On Sunday when I heard the alternative media centre was being raided I was able to get there in a few minutes by jumping on my bike. I similarly got to Spadina and Queen by zipping along on my bike. Emma Goldman talked about how integral dancing was to the revolution, well allow me to state the obvious and say the revolution is on two wheels.
9. Cultivate agility and adaptability
The real story was the agility and adaptability of citizens and their media. If you were using Twitter in Toronto you took a dose. A dose that permanently changed your consciousness. You were part of a collective mind that shared the pain, fear, adrenaline, and humanity that traumatized yet also united elements of this city. It was a moment that those of us who were part of will never forget. A transformation that offers glimpses of where the future of media lies when it comes to the power of connected journalism.
10. Choose solidarity
Finally, we must to remember the principles of solidarity. On Sunday night, as people started being released from the detention centre, Emily and I went there to offer recently released detainees a lift home.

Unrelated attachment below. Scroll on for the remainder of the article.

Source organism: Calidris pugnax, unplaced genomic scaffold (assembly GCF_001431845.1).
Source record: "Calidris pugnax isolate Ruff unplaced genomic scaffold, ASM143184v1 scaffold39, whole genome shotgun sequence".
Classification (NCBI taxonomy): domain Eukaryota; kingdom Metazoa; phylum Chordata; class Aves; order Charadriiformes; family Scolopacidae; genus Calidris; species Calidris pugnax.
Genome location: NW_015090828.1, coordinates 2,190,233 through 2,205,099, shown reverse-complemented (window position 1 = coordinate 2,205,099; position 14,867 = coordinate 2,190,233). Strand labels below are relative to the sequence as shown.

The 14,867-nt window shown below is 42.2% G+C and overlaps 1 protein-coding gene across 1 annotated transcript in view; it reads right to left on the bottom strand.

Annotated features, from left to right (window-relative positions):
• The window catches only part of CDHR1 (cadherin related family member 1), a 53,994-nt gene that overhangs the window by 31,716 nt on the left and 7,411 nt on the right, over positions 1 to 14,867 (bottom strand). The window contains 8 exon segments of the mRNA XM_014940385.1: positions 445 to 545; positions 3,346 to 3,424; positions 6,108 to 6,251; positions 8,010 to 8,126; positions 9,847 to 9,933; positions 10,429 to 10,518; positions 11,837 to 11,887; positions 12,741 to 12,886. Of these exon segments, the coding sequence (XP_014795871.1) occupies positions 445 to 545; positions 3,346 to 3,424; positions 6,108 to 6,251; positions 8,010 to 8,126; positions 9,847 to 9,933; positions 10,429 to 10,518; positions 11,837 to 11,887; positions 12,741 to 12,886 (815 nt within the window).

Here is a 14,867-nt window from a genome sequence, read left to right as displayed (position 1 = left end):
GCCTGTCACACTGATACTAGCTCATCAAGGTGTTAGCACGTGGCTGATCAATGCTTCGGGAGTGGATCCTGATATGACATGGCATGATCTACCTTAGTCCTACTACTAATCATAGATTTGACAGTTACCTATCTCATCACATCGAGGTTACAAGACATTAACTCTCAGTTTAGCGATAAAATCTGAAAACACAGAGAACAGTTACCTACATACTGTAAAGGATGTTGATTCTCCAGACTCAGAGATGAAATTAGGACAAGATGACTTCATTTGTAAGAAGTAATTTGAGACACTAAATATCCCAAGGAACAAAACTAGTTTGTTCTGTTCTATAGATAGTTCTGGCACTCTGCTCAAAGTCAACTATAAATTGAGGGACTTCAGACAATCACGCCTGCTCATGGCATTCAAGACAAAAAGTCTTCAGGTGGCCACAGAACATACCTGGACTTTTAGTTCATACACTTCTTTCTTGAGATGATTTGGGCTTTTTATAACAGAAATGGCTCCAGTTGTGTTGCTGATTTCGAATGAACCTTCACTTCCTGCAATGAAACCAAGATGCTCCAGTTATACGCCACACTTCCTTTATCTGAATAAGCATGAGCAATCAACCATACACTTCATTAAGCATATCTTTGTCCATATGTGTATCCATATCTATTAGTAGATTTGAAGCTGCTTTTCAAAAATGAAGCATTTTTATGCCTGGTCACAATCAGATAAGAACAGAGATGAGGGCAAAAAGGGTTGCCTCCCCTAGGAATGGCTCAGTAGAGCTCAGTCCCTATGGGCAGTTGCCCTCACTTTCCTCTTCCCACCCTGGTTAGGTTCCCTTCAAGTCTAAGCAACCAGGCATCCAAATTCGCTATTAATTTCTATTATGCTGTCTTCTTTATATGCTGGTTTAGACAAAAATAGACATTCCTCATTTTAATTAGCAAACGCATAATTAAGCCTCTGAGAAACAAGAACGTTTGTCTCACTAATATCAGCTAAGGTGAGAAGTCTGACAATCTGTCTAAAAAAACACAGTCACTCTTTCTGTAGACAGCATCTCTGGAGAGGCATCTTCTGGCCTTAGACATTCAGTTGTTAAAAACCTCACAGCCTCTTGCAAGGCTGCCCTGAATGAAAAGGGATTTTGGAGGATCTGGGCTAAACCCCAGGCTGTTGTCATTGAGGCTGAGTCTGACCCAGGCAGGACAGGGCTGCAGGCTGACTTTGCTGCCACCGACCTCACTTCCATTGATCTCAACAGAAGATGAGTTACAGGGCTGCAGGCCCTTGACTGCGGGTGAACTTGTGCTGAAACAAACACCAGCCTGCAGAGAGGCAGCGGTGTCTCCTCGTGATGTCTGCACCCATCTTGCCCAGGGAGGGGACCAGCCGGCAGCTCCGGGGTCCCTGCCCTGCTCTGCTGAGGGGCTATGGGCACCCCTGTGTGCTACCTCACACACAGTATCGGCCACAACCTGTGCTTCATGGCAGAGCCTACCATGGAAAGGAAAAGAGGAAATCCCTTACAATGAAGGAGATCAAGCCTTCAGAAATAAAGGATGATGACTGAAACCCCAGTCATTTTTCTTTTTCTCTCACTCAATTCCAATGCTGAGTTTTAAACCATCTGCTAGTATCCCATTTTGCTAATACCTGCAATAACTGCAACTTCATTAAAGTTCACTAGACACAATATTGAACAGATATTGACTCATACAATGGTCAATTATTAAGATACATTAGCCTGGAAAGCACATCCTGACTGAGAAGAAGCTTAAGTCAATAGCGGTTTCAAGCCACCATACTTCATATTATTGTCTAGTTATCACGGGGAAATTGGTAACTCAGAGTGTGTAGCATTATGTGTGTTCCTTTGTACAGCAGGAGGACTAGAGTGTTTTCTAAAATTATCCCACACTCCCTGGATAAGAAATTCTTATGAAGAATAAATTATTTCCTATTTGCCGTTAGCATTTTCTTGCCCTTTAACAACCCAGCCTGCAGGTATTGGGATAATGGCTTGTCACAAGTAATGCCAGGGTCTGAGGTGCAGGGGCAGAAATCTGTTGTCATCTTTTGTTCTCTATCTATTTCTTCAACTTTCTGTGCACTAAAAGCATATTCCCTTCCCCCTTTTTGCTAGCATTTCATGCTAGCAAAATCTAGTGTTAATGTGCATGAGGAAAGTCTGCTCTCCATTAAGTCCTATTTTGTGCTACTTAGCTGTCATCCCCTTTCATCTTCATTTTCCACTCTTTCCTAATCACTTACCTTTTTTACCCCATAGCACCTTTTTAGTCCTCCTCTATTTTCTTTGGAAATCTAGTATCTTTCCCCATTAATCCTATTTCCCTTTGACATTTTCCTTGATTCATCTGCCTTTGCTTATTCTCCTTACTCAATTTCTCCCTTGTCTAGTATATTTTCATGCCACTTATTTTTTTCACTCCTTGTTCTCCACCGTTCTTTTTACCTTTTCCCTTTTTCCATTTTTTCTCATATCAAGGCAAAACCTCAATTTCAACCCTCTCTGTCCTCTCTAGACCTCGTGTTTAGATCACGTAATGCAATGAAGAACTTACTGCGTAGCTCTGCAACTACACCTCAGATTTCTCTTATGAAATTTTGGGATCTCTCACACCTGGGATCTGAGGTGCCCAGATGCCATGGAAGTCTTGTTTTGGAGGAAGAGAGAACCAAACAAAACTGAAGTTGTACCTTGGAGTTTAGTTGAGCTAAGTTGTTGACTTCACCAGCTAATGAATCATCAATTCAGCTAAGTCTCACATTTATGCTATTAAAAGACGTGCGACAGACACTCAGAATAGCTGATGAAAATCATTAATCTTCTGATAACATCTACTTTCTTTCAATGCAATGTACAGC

During our three trips, we heard the horrifying stories that reinforced our own experiences over the weekend. What we witnessed was the early stage of a society none of us want to live in: a preface to a Harper majority.
We owe it to each other to not only try to make our world better, but everyone's world better. Solidarity with other means helping when you're able, which is more often than you think. It's not about engaging in struggles far away, but seeing the reality of our struggles right here and right now. Before it's too late.
Jesse Hirsh is an internet strategist, researcher, and broadcaster based in Toronto. He has a weekly nationally syndicated column on CBC radio explaining and analyzing the latest trends and developments in technology using language and examples that are meaningful and relevant to everyday life. This story was originally published on his blog.